In A People’s History of the United States, Howard Zinn has contentions with nationalism as an ideology. This will not be the first time he raises such a sentiment.
More than a quarter century after the publication of A People’s History, Zinn ‘celebrates’ Independence Day with an essay called Put Away The Flags, in which he urges that Americans renounce nationalism.
For Zinn (2006), nationalism is a dangerous concept that insists devotion to the flag and to a boundary “so fierce it engenders mass murder – one of the great evils of our time, along with racism, along with religious hatred” and maintainhs an “insistence in song that God must single out America to be blessed.”
In A People’s History, Zinn quotes Henry Kissinger’s declaration that “History is the memory of states” and takes issue with it because the memory of states flattens the perspectives and interests of a heterogenous population of varying races, sexes and classes into a homogeneous one that valorizes governments and diplomats and privileges the elite (Zinn 9-10). His skepticism is founded on the idea that the United States of America as a family of ‘common interest’ is one that is utter pretense .
Zinn does give some exceptions to this statement, noting that nationalism is relatively harmless in small countries such as Switzerland and Norway that have not the military power or expansionist ambition that characterizes the United States:
“But in a nation like ours – huge, possessing thousands of weapons of mass destruction – what might have been harmless pride becomes an arrogant nationalism dangerous to others and to ourselves.” (Zinn 2006)
He maintains this position further by insisting we:
“… refute the idea that our nation is different from, morally superior to, the other imperial powers of world history. We need to assert our allegiance to the human race, and not to any one nation.”
All this goes back to the opening statement of the fourth chapter of A People’s History (Zinn 59), where he notes that the creation of a “legal unity called the United States” would permit the elite persons of the British colonies to harness the resentment of the working class towards England and channel it towards a “consensus of popular support for the rule of a new, privileged leadership.”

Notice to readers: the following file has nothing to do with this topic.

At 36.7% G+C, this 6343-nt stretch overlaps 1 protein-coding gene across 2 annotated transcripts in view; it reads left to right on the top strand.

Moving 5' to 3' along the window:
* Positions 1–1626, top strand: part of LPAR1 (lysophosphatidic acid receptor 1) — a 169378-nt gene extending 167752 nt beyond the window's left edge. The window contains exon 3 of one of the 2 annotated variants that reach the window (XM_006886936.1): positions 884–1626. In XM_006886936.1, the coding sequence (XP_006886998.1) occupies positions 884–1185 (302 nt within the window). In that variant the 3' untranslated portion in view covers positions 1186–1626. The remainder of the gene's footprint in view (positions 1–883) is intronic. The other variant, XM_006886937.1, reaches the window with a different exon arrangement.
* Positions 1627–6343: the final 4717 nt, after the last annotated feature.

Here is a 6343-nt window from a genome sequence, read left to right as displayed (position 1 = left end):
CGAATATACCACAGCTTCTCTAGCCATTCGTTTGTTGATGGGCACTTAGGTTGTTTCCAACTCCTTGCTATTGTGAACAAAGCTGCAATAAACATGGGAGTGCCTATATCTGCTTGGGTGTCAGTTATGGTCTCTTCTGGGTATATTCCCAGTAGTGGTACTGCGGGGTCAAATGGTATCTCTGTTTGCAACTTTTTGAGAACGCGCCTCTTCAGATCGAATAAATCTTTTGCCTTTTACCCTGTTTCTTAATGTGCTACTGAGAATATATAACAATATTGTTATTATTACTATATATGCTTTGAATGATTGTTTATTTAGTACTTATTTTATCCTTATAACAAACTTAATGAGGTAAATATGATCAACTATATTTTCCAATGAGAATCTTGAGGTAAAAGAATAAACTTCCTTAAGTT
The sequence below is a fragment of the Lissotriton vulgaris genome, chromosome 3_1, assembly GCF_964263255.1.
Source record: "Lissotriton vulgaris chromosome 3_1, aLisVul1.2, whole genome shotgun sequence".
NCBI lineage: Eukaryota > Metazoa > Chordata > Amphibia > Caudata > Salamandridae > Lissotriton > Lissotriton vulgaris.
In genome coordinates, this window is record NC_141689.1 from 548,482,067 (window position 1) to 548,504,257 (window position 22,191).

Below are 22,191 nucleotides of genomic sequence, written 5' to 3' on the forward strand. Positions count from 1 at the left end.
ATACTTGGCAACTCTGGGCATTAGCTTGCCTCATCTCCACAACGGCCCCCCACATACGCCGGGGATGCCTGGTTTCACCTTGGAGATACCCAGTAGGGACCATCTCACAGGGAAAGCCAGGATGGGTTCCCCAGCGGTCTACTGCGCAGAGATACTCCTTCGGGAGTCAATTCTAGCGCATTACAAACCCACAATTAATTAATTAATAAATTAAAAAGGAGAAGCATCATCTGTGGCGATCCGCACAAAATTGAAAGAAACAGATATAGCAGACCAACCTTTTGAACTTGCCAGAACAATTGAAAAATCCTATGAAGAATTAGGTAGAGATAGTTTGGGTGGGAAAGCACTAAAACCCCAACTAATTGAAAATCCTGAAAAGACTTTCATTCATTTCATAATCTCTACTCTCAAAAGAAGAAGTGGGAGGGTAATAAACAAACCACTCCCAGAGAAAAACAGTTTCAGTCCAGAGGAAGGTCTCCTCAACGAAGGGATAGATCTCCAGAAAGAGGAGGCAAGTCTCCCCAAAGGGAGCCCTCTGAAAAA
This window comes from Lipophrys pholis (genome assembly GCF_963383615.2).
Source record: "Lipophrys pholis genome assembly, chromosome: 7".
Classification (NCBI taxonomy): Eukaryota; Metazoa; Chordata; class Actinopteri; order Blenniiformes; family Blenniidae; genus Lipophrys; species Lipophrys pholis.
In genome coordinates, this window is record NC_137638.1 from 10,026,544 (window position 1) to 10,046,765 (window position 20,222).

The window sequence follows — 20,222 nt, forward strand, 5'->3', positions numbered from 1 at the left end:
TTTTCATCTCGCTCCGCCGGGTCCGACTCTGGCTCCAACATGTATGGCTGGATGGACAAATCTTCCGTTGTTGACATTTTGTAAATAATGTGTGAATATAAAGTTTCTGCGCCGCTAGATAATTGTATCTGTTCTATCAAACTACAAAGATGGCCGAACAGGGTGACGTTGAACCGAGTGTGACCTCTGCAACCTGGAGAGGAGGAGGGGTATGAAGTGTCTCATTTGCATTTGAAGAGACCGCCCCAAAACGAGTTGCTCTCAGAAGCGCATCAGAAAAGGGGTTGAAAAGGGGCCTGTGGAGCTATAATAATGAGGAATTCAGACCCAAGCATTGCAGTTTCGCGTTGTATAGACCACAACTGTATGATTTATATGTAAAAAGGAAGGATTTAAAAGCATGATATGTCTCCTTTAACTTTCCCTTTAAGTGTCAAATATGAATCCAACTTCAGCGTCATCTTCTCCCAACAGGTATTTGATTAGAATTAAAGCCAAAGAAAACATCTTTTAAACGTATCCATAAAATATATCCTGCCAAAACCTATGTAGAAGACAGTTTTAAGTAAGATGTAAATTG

I find myself agreeing with Zinn, to the extent that nationalism presupposes common interest and denies the conflicting interests of communities, for the very simple reason that it denies the plurality of American culture.
It ignores the fact that America’s citizenry is made up of a heterogeneously varied population from all cultures: Jews, Asians, Irish, Italians, etc and that what makes the country so different from others is that it is truly a melting pot in which cultural conflict and class differences should – in an ideal America – enrich and strengthen the culture.
It is the resolution of such differences, the means by which we acknowledge dissent among the classes, races and sexes that are key to maintaining the democratic ideal that the United States so frequently lays claim to.
At present, it is a bit late to attempt some kind of topical commentary of how this connects to the post-9/11 zeitgeist, but permit me the following screed. A lot of mainstream news media reporting on the post-9/11 “condition” reflects this tendency to conflate dissent into “common interest”. In Voices of a People’s History of the United States, Zinn and co-author Anthony Arnove presents the words of Amy Goodman:
What kind of critical reporting do we get? It’s this parade of retired generals that are on the network’s payrolls. […] This is journalism in America today. They have redefined “general news,” and we have got to challenge that. ‘Why is it that if they have these retired generals on the payroll, they don’t have peace activists and peace leaders also on the payroll?
[…] Aaron Brown had some interesting comments. He said he admits CNN Newsnight came “a little late” to the peace movement. But once the war started, those voices are irrelevant because then the war is on. (Arnove 612)
The general disregard for concerns incompatible with the concerns of the elite is further exemplified by two incidents in Chicago: The Great Railroad Strike which paralyzed most of the industries in The Windy City and the Haymarket affair in which a reasonably peaceful assembly led to the arrest of eight anarchists after sixty-six police offers were injured by a bomb explosion thrown by individuals or parties unknown. (Zinn 264-265)
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